2019 viewer release summaries week #38

Logos representative only and should not be seen as an endorsement / preference / recommendation

Updates for the week ending Sunday, September 22nd

This summary is generally published every Monday, and is a list of SL viewer / client releases (official and TPV) made during the previous week. When reading it, please note:

  • It is based on my Current Viewer Releases Page, a list of all Second Life viewers and clients that are in popular use (and of which I am aware), and which are recognised as adhering to the TPV Policy. This page includes comprehensive links to download pages, blog notes, release notes, etc., as well as links to any / all reviews of specific viewers / clients made within this blog.
  • By its nature, this summary presented here will always be in arrears, please refer to the Current Viewer Release Page for more up-to-date information.
  • Note that for purposes of length, TPV test viewers, preview / beta viewers / nightly builds are generally not recorded in these summaries.

Official LL Viewers

  • Current Release version, formerly the Umeshu Maintenance RC viewer, dated, September 5th – No change.
  • Release channel cohorts:
    • Vinsanto RC viewer, version, released on September 17th.
    • Ordered Shutdown RC viewer, version released on September 16th.
  • Project viewers:
    • Legacy Profiles viewer, version updated on September 17th. Covers the re-integration of Viewer Profiles.

LL Viewer Resources

Third-party Viewers


  • No updates.


  • Cool VL viewer update to version (Stable Branch) and version (Experimental Branch) on September 21st (release notes).

Mobile / Other Clients

  • No updates.

Additional TPV Resources

Related Links

Maloe, Del, Key and a third anniversary in Second Life

DiXmiX Gallery, September 2019 – part of the revamped The Atom section of the gallery

DiXmiX Gallery, curated by Dixmix Source, is celebrating its third anniversary in September 2019, with a triple exhibition by Maloe Vansant, Del May and Key Monk, and with something of a revamp of the gallery’s spaces.

Since its inception, DiXmiX has been a consistent venue for art from the avant-garde to the traditional landscape, although the emphasis has perhaps leant towards avatar studies and portraiture. I’ve covered the gallery in these pages since its inception – (admittedly missing a few exhibitions over the last 36 months), and it has been a fascinating journey from then until now, witnessing the richness of art on display, both 2D and 3D, and also the gallery’s evolution with the guiding support of Megan Prumier.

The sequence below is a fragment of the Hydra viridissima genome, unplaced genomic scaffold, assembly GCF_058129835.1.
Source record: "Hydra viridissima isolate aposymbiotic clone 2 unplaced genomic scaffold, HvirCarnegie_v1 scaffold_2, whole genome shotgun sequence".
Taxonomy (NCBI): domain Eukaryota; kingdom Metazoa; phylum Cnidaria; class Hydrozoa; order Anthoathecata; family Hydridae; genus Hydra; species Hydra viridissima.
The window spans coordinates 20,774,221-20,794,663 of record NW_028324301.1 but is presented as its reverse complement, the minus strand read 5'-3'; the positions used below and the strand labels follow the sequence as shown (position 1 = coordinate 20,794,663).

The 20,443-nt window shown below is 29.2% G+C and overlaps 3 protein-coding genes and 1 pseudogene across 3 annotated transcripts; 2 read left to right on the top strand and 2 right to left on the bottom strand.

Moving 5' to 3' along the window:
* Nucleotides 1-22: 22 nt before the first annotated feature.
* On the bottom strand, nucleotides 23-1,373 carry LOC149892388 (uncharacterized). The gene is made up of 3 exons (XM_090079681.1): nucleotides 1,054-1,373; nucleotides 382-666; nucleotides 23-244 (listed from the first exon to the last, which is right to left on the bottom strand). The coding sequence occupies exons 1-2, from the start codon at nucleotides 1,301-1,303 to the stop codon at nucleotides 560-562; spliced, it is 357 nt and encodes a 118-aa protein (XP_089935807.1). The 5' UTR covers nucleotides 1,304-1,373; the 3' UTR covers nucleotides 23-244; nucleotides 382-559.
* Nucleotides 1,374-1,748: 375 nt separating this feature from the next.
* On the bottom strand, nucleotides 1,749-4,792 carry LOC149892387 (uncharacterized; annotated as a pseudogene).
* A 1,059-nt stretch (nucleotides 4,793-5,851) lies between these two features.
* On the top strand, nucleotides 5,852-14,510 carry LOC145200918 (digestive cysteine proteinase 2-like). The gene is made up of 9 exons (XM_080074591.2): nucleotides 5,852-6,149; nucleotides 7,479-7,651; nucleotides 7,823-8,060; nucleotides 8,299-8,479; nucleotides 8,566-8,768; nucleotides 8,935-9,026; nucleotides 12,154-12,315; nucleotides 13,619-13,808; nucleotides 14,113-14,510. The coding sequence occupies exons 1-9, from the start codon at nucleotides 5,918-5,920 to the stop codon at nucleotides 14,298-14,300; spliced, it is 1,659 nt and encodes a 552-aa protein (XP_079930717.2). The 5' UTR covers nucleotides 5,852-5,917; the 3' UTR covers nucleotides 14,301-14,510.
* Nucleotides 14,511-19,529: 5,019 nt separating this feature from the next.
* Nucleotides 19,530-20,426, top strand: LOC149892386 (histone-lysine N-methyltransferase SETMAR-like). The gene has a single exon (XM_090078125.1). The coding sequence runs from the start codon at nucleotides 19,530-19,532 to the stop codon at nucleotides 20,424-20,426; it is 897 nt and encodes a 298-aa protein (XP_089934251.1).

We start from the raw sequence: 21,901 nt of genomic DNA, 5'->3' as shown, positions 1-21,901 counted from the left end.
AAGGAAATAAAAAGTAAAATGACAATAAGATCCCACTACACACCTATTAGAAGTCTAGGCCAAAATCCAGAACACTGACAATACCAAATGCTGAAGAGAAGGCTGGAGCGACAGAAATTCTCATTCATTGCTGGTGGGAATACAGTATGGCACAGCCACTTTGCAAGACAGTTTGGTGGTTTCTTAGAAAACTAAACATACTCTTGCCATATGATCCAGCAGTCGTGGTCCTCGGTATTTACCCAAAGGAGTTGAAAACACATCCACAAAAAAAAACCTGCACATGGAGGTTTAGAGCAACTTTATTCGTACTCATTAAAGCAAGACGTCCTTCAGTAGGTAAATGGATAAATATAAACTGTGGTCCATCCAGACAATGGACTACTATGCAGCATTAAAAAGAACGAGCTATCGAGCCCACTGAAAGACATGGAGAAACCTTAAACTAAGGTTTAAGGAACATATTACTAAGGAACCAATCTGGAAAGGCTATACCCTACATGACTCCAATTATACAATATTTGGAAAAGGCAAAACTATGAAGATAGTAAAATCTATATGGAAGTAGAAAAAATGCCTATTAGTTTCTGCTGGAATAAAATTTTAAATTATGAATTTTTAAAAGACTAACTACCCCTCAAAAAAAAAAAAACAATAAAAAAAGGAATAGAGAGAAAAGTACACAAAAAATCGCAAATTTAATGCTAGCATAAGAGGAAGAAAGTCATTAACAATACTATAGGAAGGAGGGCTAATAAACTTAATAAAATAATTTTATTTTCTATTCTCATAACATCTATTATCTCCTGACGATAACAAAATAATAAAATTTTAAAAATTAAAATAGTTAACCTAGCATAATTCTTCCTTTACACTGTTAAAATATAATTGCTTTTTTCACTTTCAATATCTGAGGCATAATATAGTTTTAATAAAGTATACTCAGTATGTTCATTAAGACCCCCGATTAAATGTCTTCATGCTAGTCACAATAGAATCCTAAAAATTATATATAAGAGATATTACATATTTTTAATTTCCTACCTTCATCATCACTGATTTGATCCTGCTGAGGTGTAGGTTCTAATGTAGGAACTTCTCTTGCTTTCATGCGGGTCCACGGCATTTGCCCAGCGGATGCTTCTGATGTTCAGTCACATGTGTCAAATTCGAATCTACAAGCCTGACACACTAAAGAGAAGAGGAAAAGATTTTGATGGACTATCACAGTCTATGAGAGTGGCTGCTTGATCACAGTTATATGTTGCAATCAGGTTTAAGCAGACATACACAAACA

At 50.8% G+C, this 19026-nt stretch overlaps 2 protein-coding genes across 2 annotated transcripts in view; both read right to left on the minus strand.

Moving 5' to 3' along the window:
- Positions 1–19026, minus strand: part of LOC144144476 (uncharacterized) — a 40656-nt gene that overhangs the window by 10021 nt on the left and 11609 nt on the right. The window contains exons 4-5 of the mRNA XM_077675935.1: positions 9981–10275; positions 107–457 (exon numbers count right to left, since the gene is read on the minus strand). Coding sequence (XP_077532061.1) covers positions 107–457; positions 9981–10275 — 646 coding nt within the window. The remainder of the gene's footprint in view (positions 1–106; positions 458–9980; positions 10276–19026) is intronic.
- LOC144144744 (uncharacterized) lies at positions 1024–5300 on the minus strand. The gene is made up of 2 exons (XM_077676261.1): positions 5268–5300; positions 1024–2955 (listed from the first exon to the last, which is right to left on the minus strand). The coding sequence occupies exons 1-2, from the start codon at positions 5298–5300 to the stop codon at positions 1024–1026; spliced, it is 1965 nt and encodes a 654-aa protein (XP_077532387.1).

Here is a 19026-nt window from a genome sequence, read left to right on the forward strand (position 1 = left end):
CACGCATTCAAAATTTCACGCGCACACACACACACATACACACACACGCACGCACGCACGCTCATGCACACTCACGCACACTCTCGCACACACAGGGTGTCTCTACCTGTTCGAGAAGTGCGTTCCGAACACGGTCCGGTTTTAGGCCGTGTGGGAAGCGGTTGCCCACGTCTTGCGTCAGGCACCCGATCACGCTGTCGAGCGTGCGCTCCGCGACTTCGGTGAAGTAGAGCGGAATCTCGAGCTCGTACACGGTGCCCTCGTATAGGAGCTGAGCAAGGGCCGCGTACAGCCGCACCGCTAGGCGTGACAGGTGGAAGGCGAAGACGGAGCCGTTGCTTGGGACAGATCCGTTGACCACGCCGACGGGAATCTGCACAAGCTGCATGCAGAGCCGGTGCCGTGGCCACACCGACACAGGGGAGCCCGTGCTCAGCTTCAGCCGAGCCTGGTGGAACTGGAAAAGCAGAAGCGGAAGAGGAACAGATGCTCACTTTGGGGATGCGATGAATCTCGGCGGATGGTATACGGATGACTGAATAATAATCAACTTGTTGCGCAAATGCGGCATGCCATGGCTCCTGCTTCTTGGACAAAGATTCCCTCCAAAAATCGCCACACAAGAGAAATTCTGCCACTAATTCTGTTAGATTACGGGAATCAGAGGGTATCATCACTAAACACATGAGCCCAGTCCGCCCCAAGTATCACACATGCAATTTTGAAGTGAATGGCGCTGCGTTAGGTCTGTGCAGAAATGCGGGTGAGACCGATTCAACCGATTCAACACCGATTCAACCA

DiXmiX Gallery, September 2019 – Del May

For its first exhibition in September 2016, DiXmiX offered colour and monochrome images by Grazia Horwitz, Ariel Brearly (via Dixmix Source’s personal collection of her work), Ziki Questi, and also from the portfolios of Megan and Dixmix.  This mix of monochrome and colour art is again on offer in the three exhibitions marking this third anniversary – although the content of the art is very different from that first exhibition, and the three sets offer rich contrast between one another.

Occupying the Grey Gallery, adjacent to the main entrance, Del May presents a set of thirteen avatar studies that are startling in their content, encompassing a form of surrealism that is exceptionally captivating. These are pieces that demand the attention of the heart and emotions rather than the intellect, each piece singularly unique and with its own sense of potential and narrative.

DiXmiX Gallery, September 2019 – Maloe Vansant

One the upper level’s White Gallery, Maloe Vansant presents a dozen studies in her familiar evocative and provocative style. One of the aspects of Maloe’s work I find appealing is her ability to offer pieces that might be regarded as voyeuristic or NSFW or edging on the taboo/ fetishistic, but which are ultimately introspective / reflective, or which convey an ideal, a provocation to thought, rather than seeking a more basic (hormonal?) reaction. This is very much the case here, with each piece presented intoxicating in its composition, tone and message.

For me, Key Monk’s work, displayed in the lower level Black Gallery, offers a new volume in the school of photography brought to my attention by Melusina Parkin. Rather than provide a broad canvas for his pieces, Key focuses on a single element in scene, using it, something with soft focus or considered depth of field, to present a window into what might be a much more extensive story that only requires our own imaginations to bring to life. And even when the image itself is more expansive – as with #3, there is still the feeling that we are witnessing one small part of a bigger story, and thus we are drawn into each piece to weave our own narrative around it.

DiXmiX Gallery, September 2019 – Key Monk

Congrats to Dixmix and Megan on the occasion of the gallery’s third anniversary – looking forward to the next three years!

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